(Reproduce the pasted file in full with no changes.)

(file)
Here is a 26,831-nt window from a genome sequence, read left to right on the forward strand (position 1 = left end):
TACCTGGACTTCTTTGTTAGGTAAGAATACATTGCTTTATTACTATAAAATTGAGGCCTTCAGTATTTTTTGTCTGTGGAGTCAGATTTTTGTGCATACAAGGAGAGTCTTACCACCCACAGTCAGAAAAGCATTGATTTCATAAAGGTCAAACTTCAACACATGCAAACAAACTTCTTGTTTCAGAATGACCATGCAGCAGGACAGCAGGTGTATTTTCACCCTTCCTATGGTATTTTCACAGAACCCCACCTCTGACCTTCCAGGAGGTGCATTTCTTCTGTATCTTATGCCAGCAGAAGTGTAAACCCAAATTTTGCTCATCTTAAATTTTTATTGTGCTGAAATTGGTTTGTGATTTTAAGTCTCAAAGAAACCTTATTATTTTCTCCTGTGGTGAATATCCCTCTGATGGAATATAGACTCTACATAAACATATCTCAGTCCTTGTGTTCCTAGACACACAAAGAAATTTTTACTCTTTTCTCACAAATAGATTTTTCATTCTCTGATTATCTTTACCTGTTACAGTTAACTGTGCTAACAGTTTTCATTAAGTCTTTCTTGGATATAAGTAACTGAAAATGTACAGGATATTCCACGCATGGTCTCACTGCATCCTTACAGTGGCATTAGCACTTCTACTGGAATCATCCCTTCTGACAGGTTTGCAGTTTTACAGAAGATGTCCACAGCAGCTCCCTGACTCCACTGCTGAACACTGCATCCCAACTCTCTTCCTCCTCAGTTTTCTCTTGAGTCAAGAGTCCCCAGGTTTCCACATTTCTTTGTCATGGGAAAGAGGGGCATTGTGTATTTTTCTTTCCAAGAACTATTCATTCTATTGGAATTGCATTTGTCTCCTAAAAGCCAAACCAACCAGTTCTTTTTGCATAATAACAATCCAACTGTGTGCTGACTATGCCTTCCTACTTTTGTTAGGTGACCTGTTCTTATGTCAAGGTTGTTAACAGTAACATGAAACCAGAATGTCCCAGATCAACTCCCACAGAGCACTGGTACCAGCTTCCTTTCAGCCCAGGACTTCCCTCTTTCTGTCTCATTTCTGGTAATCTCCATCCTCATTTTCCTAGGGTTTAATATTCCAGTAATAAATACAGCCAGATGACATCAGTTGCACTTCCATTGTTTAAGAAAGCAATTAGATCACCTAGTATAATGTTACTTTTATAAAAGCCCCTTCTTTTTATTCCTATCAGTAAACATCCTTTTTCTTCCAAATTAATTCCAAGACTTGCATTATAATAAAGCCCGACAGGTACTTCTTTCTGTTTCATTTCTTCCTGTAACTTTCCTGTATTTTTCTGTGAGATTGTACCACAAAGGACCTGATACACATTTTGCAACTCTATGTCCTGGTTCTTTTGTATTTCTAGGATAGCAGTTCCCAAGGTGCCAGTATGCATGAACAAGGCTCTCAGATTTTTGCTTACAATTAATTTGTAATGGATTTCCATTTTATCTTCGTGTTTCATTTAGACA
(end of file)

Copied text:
Here is a 26,831-nt window from a genome sequence, read left to right on the forward strand (position 1 = left end):
TACCTGGACTTCTTTGTTAGGTAAGAATACATTGCTTTATTACTATAAAATTGAGGCCTTCAGTATTTTTTGTCTGTGGAGTCAGATTTTTGTGCATACAAGGAGAGTCTTACCACCCACAGTCAGAAAAGCATTGATTTCATAAAGGTCAAACTTCAACACATGCAAACAAACTTCTTGTTTCAGAATGACCATGCAGCAGGACAGCAGGTGTATTTTCACCCTTCCTATGGTATTTTCACAGAACCCCACCTCTGACCTTCCAGGAGGTGCATTTCTTCTGTATCTTATGCCAGCAGAAGTGTAAACCCAAATTTTGCTCATCTTAAATTTTTATTGTGCTGAAATTGGTTTGTGATTTTAAGTCTCAAAGAAACCTTATTATTTTCTCCTGTGGTGAATATCCCTCTGATGGAATATAGACTCTACATAAACATATCTCAGTCCTTGTGTTCCTAGACACACAAAGAAATTTTTACTCTTTTCTCACAAATAGATTTTTCATTCTCTGATTATCTTTACCTGTTACAGTTAACTGTGCTAACAGTTTTCATTAAGTCTTTCTTGGATATAAGTAACTGAAAATGTACAGGATATTCCACGCATGGTCTCACTGCATCCTTACAGTGGCATTAGCACTTCTACTGGAATCATCCCTTCTGACAGGTTTGCAGTTTTACAGAAGATGTCCACAGCAGCTCCCTGACTCCACTGCTGAACACTGCATCCCAACTCTCTTCCTCCTCAGTTTTCTCTTGAGTCAAGAGTCCCCAGGTTTCCACATTTCTTTGTCATGGGAAAGAGGGGCATTGTGTATTTTTCTTTCCAAGAACTATTCATTCTATTGGAATTGCATTTGTCTCCTAAAAGCCAAACCAACCAGTTCTTTTTGCATAATAACAATCCAACTGTGTGCTGACTATGCCTTCCTACTTTTGTTAGGTGACCTGTTCTTATGTCAAGGTTGTTAACAGTAACATGAAACCAGAATGTCCCAGATCAACTCCCACAGAGCACTGGTACCAGCTTCCTTTCAGCCCAGGACTTCCCTCTTTCTGTCTCATTTCTGGTAATCTCCATCCTCATTTTCCTAGGGTTTAATATTCCAGTAATAAATACAGCCAGATGACATCAGTTGCACTTCCATTGTTTAAGAAAGCAATTAGATCACCTAGTATAATGTTACTTTTATAAAAGCCCCTTCTTTTTATTCCTATCAGTAAACATCCTTTTTCTTCCAAATTAATTCCAAGACTTGCATTATAATAAAGCCCGACAGGTACTTCTTTCTGTTTCATTTCTTCCTGTAACTTTCCTGTATTTTTCTGTGAGATTGTACCACAAAGGACCTGATACACATTTTGCAACTCTATGTCCTGGTTCTTTTGTATTTCTAGGATAGCAGTTCCCAAGGTGCCAGTATGCATGAACAAGGCTCTCAGATTTTTGCTTACAATTAATTTGTAATGGATTTCCATTTTATCTTCGTGTTTCATTTAGACA